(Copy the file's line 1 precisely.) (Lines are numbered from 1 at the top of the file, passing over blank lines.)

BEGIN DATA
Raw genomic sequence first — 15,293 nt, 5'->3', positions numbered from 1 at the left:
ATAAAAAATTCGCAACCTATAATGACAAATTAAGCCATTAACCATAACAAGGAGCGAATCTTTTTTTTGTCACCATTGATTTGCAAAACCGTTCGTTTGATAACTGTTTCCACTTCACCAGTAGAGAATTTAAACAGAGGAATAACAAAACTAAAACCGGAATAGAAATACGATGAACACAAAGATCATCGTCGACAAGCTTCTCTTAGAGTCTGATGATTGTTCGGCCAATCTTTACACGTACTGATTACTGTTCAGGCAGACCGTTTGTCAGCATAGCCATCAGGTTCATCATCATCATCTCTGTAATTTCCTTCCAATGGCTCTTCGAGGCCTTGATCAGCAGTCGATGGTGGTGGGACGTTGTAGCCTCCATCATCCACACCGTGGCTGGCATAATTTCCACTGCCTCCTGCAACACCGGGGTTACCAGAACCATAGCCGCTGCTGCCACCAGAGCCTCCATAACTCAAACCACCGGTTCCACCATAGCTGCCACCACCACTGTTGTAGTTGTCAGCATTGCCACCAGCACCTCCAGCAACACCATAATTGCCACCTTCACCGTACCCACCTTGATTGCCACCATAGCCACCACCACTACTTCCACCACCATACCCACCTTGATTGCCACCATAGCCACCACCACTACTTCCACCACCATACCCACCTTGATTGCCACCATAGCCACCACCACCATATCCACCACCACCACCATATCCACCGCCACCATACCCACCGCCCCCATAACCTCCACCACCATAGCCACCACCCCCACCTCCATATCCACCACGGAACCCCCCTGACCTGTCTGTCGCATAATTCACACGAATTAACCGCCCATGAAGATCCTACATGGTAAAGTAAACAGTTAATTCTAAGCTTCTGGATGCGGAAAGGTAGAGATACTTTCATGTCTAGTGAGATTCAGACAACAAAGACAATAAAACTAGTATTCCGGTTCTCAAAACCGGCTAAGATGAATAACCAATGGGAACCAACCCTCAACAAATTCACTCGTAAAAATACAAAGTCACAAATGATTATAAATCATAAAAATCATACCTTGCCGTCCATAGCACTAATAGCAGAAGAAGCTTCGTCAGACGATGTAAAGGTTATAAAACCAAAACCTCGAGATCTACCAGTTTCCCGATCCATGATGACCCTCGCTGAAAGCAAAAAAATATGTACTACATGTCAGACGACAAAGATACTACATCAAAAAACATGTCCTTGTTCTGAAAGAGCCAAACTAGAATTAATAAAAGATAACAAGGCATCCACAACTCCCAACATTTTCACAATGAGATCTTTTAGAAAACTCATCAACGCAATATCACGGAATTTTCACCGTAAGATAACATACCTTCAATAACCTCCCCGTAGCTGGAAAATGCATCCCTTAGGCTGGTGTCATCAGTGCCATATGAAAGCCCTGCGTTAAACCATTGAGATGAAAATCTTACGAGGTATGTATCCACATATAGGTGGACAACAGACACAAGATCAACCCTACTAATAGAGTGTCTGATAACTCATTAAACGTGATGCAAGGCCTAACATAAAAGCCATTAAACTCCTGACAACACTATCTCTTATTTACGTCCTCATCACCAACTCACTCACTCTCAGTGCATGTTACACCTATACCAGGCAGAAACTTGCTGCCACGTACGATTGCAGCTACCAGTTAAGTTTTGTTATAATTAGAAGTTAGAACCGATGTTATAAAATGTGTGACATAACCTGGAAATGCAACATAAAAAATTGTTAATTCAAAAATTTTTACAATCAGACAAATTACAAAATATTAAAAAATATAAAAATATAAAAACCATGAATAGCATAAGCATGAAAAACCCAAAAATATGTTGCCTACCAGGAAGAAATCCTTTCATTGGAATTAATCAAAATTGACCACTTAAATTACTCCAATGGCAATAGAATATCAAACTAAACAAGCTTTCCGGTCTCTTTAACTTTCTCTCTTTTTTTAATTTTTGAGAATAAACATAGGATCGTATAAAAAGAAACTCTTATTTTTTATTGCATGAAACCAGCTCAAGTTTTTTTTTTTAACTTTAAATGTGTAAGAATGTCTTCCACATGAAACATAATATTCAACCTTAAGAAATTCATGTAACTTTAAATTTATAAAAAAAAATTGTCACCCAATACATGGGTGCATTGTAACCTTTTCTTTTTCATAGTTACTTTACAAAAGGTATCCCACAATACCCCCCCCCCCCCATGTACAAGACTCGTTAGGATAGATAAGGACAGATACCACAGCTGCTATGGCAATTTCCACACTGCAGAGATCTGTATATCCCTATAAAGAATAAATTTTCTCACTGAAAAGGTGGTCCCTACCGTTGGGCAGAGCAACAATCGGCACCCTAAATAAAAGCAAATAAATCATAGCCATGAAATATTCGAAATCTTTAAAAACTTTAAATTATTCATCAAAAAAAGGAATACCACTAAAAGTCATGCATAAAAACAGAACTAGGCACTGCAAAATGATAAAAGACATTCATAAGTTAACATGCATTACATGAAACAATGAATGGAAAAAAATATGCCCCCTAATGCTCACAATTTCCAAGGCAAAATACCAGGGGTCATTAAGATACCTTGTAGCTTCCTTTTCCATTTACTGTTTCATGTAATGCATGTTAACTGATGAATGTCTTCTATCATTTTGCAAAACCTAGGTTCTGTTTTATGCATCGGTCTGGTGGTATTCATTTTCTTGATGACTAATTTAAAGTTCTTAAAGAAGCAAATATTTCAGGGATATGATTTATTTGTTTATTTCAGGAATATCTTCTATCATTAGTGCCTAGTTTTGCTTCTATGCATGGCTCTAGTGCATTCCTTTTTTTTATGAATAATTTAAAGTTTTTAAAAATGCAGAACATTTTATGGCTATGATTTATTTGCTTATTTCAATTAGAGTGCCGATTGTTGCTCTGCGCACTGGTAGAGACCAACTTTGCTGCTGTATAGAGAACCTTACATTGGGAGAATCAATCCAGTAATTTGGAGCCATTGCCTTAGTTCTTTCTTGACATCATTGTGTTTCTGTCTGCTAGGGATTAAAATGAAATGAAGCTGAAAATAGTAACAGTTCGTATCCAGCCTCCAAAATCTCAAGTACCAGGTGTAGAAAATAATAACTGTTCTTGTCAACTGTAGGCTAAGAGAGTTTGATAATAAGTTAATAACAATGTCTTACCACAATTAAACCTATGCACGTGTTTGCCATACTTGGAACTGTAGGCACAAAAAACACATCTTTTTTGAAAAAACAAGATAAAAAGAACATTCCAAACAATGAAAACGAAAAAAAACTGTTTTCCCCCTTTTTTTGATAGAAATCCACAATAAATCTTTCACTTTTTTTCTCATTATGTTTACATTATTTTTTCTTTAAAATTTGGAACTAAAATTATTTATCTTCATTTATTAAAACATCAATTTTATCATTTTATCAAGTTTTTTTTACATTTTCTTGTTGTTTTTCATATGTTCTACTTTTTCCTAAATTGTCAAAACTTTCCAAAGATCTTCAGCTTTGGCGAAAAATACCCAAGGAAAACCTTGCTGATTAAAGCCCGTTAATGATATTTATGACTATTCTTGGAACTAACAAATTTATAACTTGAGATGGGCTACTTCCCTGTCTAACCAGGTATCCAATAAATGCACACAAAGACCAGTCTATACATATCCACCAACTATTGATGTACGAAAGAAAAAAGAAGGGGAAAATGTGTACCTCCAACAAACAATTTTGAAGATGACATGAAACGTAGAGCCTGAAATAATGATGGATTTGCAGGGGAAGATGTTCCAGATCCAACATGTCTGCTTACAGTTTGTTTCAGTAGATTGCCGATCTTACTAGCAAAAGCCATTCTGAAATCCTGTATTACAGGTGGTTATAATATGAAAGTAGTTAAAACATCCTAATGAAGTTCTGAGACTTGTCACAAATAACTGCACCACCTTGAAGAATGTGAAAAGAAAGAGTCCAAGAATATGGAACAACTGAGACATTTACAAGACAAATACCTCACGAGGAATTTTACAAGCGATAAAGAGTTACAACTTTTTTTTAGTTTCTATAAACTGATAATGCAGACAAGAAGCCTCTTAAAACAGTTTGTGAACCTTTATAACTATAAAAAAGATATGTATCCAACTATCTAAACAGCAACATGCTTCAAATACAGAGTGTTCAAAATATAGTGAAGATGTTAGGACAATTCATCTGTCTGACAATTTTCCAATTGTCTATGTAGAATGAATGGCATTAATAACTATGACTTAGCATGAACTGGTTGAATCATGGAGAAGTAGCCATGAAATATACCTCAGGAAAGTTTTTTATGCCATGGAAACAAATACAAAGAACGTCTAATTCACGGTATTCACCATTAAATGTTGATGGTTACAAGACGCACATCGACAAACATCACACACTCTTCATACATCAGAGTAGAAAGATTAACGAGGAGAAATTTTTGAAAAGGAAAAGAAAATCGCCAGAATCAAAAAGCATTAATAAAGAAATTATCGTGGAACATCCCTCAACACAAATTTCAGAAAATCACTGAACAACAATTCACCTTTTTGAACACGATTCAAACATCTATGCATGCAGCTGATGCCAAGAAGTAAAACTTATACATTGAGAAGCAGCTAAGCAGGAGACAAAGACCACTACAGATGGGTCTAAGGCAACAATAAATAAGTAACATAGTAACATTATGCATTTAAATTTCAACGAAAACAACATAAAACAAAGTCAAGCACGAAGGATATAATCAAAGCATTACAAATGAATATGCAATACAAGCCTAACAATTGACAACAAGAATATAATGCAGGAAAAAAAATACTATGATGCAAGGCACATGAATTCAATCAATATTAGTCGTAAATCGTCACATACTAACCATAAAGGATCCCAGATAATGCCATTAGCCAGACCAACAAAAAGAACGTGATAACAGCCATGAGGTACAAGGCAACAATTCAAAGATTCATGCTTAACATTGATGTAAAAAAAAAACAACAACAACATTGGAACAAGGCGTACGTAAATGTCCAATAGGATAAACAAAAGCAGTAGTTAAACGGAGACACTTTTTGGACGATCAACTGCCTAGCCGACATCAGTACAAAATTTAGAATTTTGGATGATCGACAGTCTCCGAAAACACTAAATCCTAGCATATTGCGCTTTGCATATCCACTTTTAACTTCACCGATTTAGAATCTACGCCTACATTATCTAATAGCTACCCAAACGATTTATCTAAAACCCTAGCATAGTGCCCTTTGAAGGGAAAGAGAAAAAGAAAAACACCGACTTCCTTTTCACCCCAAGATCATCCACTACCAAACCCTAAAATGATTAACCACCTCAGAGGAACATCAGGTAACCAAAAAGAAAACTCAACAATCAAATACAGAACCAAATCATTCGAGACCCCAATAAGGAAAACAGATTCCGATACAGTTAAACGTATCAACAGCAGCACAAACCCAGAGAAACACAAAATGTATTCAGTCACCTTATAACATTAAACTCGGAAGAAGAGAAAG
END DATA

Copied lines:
Raw genomic sequence first — 15,293 nt, 5'->3', positions numbered from 1 at the left: